Recently, a group of researchers described a scenario in which password recovery questions were used to hack a Windows 10 PC. This has led some to suggest disabling the feature. But you don’t need to do this if you are a home computer user.
So what’s going on here?
As first reported by Ars Technica, Windows 10 added the ability to ask password recovery questions for local accounts last year. Security researchers have looked into this and have found that in a business network it can lead to a potential vulnerability.
Two important points stand out immediately:
First, the entire scenario relies on computers connected to a domain network, which is what you would find on a business network with managed computers.
Secondly, the vulnerability extends to local accounts. This is especially interesting because if your computer is part of a domain, you are almost certainly using a centralized domain user account rather than a local account. And security questions are not allowed for domain accounts by default.
There is a third point that is even more important. All of this requires the attacker to first gain administrator-level access to the network. From there, they can then identify machines connected to the network that still have local accounts, and then add security questions to those accounts.
The idea is that if administrators detect and revoke the attacker’s access, subsequently changing all passwords, the subject could theoretically go back online to those machines and use their own questions to reset those passwords and regain full access. ,
The researchers also suggested using a hashing tool to determine the previous password and then recovering the old password to hide their access. The problem is that most domain networks don’t allow password reuse by default.
When Ars Technica asked Microsoft for a comment, the response was short:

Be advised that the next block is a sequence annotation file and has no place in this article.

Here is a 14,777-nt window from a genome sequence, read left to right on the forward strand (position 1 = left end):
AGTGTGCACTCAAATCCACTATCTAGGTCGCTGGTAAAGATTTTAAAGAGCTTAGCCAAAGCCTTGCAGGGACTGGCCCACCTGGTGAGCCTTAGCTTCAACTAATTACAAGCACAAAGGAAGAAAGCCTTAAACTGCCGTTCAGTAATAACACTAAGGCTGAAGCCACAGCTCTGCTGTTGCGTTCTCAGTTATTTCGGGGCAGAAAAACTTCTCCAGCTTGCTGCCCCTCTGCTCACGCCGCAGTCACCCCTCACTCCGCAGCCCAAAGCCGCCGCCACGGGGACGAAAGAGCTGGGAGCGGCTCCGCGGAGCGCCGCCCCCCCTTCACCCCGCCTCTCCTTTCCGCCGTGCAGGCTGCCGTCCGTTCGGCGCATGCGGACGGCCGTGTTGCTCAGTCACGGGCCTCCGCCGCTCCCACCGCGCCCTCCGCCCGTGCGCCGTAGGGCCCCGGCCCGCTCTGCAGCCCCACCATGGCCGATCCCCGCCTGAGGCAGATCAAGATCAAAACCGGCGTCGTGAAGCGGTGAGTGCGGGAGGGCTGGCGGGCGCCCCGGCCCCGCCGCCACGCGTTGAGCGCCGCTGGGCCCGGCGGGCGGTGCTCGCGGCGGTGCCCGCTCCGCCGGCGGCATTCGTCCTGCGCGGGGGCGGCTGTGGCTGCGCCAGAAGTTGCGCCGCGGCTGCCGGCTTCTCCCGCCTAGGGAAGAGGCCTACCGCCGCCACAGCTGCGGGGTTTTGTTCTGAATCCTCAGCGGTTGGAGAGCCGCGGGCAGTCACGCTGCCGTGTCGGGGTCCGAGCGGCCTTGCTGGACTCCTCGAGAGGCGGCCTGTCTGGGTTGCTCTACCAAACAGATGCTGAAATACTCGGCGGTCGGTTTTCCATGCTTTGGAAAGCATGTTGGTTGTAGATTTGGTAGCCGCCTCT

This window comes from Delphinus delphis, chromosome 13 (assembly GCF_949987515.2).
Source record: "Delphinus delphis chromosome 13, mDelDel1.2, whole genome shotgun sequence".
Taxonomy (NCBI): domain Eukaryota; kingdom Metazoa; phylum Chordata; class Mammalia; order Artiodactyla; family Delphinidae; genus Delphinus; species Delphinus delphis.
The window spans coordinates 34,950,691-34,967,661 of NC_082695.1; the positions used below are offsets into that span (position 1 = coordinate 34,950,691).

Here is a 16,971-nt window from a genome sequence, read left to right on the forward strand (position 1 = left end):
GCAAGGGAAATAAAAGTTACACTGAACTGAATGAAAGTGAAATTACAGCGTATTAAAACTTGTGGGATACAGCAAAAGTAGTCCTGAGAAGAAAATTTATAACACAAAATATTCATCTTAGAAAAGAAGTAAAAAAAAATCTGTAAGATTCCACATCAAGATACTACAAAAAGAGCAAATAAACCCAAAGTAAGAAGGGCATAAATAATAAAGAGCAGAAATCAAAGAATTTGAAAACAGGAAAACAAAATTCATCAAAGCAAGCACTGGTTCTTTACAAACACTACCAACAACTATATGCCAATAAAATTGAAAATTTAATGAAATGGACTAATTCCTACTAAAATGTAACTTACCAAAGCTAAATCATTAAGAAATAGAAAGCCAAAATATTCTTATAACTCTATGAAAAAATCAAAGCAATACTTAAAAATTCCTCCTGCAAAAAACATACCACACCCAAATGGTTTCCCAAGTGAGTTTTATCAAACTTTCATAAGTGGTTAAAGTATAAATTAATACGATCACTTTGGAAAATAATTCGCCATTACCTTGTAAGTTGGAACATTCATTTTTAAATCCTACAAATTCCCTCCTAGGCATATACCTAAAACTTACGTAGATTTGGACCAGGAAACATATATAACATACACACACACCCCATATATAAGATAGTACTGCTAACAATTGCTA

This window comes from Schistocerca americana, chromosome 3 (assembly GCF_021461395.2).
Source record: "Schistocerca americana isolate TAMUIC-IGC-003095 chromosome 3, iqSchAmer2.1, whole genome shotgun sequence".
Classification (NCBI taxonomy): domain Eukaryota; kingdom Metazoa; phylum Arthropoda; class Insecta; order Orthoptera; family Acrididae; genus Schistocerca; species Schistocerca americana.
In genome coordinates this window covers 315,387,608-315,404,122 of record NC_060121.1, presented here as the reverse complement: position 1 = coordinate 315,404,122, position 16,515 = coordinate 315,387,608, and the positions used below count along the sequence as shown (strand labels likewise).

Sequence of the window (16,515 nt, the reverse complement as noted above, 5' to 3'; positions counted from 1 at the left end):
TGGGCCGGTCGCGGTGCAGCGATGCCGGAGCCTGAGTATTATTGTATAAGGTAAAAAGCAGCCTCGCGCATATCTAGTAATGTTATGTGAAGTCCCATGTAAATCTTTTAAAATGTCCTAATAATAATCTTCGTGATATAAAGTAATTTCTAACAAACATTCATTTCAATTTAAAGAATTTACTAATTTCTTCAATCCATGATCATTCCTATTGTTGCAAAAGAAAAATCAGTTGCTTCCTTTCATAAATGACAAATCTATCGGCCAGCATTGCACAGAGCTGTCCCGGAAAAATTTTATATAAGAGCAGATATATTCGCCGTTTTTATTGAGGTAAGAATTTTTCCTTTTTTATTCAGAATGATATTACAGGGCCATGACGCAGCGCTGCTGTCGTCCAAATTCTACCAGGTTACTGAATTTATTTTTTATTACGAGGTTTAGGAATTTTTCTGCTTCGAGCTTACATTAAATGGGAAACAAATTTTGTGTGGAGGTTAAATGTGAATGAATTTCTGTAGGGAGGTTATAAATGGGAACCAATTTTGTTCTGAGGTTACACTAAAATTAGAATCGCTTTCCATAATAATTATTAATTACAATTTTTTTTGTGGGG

The described method requires the attacker to already have administrator access
While this may seem silly at first glance, what Microsoft is implying is correct, and that brings us to the real heart of the matter. When an attacker gains administrator-level access to a network, the potential damage and attack opportunities go far beyond simple password reset techniques. And if the network is strong enough to prevent a malicious actor from ever gaining an administrative level, then it’s all moot.
Thus, the attacker will eventually need to gain administrator-level access to a business network using a Windows domain, find computers with local accounts, and then create security questions so they can revert to them. computers if they are detected and blocked. And we have to worry about it when their admin-level access gives them the opportunity to do harm already.
Understood. So does this apply to me?
If you’re using a Windows 10 PC at home, the short answer is almost certainly no. And that’s why:
Your home computer is most likely not joined to a domain.
Even if it were, you would have to use a local account, and most Windows 10 users probably use a Microsoft account to sign in. This is because Windows 10 requires the use of a Microsoft account for many features to work properly. And while you can take a few extra steps to create a local account instead, Microsoft doesn’t make that choice the most obvious. If you’re using a Microsoft account, then you don’t have the option to use questions to reset your password.
To take advantage of this, someone will need remote or physical access to your PC. And with this level of access, password reset issues are the least of your worries.
So the chances are very high that none of these studies apply to you. But even if you’re using a local domain-joined account, it all comes down to an ancient set of questions. What convenience should you leave behind in the name of security? Conversely, how much security should you give up in the name of convenience?
In this case, the chances of a bad actor gaining access to your machine and using secret questions to gain full control are incredibly small. And the chances of forgetting the password and asking questions are slightly higher. Assess your situation and make the best choice for you.